The Central Park Five were exonerated in 2002 after a serial rapist confessed to the attack, with DNA linking him to the crime. Their wrongful convictions, secured in two separate 1990 trials, and the political climate that had enabled them, became the subject of a 2012 documentary by Ken Burns. The men, who spent between seven and 13 years in prison, reached a $40 million settlement with the city two years later.
In 2016, the case made headlines again when President Trump, then the Republican presidential nominee, insisted the men were guilty despite the DNA evidence that had freed them. In 1989, less than a month after the attack, Trump made himself a peripheral figure in the case when he took out full-page ads in the New York Daily News and other newspapers urging the city to “bring back the death penalty.” DuVernay explored Trump’s stance on the Central Park Five in her Oscar-nominated 2016 documentary, “13th.”
“When They See Us,” which premieres May 31, follows the Central Park Five across decades — from their 1989 interrogations to their exoneration in 2002 and the settlement they reached with the city 12 years later. The series counts Oprah Winfrey and Robert De Niro among its producers and has an all-star cast, including Michael K. Williams, John Leguizamo, Vera Farmiga, Niecy Nash and Joshua Jackson.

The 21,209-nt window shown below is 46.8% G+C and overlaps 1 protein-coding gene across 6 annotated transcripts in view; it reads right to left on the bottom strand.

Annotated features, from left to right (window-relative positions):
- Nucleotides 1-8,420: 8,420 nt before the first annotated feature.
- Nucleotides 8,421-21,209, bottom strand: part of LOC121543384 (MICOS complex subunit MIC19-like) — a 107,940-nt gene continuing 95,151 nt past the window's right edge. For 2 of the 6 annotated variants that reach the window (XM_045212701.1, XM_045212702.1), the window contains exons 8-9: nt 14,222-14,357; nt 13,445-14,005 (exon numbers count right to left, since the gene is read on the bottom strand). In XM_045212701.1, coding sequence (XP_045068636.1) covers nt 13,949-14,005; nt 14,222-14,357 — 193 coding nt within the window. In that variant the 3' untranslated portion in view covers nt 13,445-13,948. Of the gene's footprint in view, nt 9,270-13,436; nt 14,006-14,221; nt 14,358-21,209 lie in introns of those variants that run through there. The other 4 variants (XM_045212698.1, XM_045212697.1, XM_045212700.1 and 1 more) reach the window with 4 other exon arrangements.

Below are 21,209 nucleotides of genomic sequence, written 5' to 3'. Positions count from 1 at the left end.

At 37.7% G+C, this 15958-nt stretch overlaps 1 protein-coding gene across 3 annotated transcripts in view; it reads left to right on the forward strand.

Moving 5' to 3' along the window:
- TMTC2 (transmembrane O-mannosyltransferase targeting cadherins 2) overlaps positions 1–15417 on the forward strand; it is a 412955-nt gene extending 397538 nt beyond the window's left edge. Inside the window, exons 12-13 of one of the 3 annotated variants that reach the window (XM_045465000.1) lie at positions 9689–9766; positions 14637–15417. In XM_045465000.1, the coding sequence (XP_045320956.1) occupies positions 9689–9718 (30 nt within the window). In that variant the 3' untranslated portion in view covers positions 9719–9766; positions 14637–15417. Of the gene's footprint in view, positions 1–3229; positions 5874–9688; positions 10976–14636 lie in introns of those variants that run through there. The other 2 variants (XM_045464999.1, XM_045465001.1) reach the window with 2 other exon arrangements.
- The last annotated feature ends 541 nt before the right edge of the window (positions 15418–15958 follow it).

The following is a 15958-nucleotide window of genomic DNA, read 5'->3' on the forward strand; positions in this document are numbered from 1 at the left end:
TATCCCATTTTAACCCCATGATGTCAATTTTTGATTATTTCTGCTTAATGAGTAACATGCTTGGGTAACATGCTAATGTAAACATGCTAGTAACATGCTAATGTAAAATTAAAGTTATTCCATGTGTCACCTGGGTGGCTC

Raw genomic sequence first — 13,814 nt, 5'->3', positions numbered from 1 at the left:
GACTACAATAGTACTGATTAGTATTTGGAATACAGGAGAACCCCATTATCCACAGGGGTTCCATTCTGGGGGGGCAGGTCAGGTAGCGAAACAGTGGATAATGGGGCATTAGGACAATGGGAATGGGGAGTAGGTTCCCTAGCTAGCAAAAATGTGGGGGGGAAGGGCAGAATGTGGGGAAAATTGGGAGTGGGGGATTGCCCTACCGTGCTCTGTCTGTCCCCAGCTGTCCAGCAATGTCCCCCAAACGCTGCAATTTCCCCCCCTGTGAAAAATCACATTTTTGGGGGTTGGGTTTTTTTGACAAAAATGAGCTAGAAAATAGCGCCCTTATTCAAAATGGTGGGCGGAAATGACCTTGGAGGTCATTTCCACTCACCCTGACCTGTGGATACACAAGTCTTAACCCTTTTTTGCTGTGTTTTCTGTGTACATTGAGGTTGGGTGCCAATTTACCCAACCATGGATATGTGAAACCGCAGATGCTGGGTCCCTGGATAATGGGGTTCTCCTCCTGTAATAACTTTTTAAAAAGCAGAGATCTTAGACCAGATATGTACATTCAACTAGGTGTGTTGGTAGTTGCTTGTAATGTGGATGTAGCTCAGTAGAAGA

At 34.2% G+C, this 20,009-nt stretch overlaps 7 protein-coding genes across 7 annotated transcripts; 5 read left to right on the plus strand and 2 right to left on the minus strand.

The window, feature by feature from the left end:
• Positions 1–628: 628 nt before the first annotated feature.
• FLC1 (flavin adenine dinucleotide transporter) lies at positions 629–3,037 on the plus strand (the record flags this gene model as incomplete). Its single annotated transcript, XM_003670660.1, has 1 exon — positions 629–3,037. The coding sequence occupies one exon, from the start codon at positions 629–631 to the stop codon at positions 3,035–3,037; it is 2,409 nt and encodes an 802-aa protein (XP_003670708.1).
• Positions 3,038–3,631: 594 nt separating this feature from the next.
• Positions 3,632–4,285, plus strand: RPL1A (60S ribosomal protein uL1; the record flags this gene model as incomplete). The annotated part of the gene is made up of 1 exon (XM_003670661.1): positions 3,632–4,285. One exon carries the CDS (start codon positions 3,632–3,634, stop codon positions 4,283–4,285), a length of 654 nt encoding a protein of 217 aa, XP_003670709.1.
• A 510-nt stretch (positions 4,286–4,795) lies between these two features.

The series also features Felicity Huffman, one of the actresses embroiled in the college admissions scandal. Huffman, who has agreed to plead guilty to a conspiracy and fraud charge, plays Linda Fairstein, one of the prosecutors in the Central Park Five case. As the chief of the sex-crimes unit for the Manhattan District Attorney’s Office, Fairstein oversaw the prosecution of the five teens.
As The Post’s Meagan Flynn reported, the Mystery Writers of America found itself enmeshed in controversy last November after awarding its Grand Master title to the former prosecutor, who has written a series of novels inspired by her past line of work. Two days later, the group put out a statement saying it would withdraw the honor after receiving criticism from “a large percentage” of its members.
Like Trump, Fairstein has maintained over the years that the Central Park Five are not innocent. Last year, she publicly defended the prosecution’s methods in obtaining the teens’ confessions, which she said were not coerced. Amid the fallout of her rescinded award, Fairstein insinuated the Central Park Five were at least responsible for other attacks that occurred that night.
On Friday, DuVernay shared the trailer for the upcoming series on Twitter, where she said that “the story you know is the lie that police, prosecutors and Donald Trump told you.”
“ 'When They See Us’ is the story of the boys from their eyes and their hearts,” she wrote.